If you’re thinking about selling your house, but your dream home isn’t on the market, it may be time to consider building.
New homes offer many perks, including the opportunity to choose a floor plan that suits your personal needs.
If this is your first time purchasing a new build, the contract is very different from your typical real estate transaction. Unfortunately, they’re usually designed to protect the builder more than the buyer.
You must be diligent about understanding every aspect of the document you’re about to sign. Address every issue you find, and if possible, hire a real estate attorney with your best interest at heart to examine it.
As you review your new construction contract, here are a few items to keep in mind.
Construction time frames are an important part of the contract. Although most new builds require about a year of preparation and building, construction has been slower in the aftermath of the COVID-19 pandemic.
Make sure you understand the start and finish dates and deadlines for selecting materials. Also, check for information regarding what happens if the home isn’t completed by the estimated date.
Delays and incomplete work can cause some of the biggest legal issues when it comes to construction. If there are no penalties in place, try to negotiate them. This will incentivize the builder to finish your home within a reasonable amount of time.
Scope of Work
This refers to the work your builder agrees to perform. Building is much more than hammering nails. Your builder will usually obtain all the necessary permits for your county or municipality. In addition, the builder will agree to follow the architectural specifications you’ve agreed upon.
Keep in mind, the scope of work may change at some point during the building process if you decide to add a special feature or the builder uncovers a problem that doesn’t allow for a certain element.
These scenarios should require signed changes to the scope of work within your contract. Plus, you should be made aware of any fees or refunds that result from changes along the way.
Perhaps the most contentious part of building a new home is determining the final price and what happens if additional expenses arise along the way. In short, is your price locked in or will you have to foot the bill for unexpected costs?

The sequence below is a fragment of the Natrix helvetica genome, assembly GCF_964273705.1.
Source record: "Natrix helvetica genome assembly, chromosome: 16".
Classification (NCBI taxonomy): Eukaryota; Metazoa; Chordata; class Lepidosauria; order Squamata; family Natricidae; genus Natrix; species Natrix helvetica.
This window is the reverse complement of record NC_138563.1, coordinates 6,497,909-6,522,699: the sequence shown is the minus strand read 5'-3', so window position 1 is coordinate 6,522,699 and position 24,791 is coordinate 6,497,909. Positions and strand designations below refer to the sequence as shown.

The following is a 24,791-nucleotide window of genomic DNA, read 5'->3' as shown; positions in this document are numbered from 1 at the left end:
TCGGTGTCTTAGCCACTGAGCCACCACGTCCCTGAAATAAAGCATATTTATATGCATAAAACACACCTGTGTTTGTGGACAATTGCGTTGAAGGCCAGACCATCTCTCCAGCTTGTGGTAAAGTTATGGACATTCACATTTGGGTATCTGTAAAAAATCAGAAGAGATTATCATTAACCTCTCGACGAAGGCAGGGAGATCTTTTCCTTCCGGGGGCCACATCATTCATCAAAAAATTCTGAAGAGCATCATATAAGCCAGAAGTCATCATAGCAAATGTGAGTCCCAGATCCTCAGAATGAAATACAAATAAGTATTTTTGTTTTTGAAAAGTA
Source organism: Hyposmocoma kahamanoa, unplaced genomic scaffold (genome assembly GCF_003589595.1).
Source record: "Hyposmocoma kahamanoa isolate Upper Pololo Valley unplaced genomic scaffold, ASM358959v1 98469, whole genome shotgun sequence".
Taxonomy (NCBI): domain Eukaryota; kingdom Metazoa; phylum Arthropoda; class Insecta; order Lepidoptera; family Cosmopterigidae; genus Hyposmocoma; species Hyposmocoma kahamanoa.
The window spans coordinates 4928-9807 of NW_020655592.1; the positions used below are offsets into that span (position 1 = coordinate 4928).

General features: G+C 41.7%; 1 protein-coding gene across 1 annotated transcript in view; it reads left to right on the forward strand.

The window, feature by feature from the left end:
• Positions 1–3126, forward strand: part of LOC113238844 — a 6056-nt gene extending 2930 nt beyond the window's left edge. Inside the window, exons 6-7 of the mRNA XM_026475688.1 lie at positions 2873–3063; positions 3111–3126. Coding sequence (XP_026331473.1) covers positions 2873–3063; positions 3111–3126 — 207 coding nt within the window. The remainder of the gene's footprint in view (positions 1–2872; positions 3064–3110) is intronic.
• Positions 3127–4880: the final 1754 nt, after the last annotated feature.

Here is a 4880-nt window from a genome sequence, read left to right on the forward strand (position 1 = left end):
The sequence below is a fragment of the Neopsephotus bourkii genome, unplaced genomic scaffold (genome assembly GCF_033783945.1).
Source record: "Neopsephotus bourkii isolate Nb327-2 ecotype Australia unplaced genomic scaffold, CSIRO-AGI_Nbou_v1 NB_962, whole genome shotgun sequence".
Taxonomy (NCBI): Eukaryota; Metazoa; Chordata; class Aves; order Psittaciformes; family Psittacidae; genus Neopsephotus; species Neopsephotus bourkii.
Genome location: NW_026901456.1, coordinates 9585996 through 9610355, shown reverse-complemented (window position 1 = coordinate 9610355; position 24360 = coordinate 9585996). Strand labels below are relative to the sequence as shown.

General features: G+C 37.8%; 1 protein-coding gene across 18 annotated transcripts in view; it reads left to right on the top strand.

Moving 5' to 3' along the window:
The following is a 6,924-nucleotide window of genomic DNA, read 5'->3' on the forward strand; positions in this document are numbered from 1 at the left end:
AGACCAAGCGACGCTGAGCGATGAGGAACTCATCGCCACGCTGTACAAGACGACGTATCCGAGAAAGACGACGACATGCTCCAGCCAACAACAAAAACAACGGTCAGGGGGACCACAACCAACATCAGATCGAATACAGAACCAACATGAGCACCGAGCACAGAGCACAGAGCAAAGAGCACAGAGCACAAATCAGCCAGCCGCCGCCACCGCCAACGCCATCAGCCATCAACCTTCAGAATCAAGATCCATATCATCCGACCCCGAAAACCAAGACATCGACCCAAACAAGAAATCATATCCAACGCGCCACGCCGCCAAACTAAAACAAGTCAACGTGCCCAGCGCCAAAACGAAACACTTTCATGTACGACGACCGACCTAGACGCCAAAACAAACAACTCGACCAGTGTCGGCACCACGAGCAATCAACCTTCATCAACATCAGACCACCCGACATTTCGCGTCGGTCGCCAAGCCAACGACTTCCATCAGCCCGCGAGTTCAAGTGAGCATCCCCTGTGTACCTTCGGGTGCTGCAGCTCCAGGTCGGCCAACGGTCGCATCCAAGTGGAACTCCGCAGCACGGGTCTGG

Both parties must be completely clear about what is and isn’t included in the final price. For example, will the builder include landscaping or work solely on the home? Will your driveway be finished with cement, or will you need to hire another contractor?
Nine out of 10 construction projects exceed their budget, according to the International Journal of Innovation, Management and Technology. This can be because of delays that require more labor or even rising material costs. Investigate your contract for clauses regarding these situations.
Although it’s tempting to assume a new house won’t have a single problem, that’s rarely the case. Mistakes can lead to maintenance problems in new homes that are expensive to fix, but repairing them shouldn’t be your responsibility. Whether you’re purchasing your home for the first time or you’re an experienced buyer, warranties are great to have.
A builder’s warranty can last anywhere from six months to two years. Some major structural elements may be covered for up to a decade. In most cases, your warranty should include the following:
- Concrete foundation
- Electrical wiring
- Roofing and siding
- Doors and windows
- Garage doors
- Septic system
Likewise, there are certain things that usually won’t be covered in a builder’s warranty, including:
- Fading paint
- Minor cracks
- Weather-related damage
- Insect damage
The bottom line is, make sure you fully understand the scope of your builder’s warranty before signing the contract. If you’re worried that it doesn’t supply enough coverage, consider boosting your homeowners insurance.
When you’re excited about the prospect of a shiny new home, it can be easy to view everything in a positive light. Unfortunately, disputes are common in the construction business, and it’s important to know what to expect if you encounter a problem.
Most contracts will include information about dispute resolution. In many cases, they require arbitration, which means you can’t sue the builder. You’ll have to submit a complaint to an arbitrator, who will hear both sides and make a decision.
This is similar to a trial in court, but the key difference is you lose your right to appeal the final decision. Make sure you fully understand the guidance set forth in this section.
If there’s no information regarding attorney fees, broach the topic before signing. Some states won’t allow you to recover your money, even if the decision is in your favor, unless it’s stated in the contract.
The Bottom Line
Contracts are binding, which makes it imperative to have a full understanding of what you’re about to sign. Take time to fully review the wording of each section, and don’t be afraid to ask questions or negotiate.
In addition to hiring a lawyer to review the contract, check your builder’s license, insurance, and references. Remember, you’re the one who will be paying the mortgage each month. You have a right to protect your interests when you make such a large investment.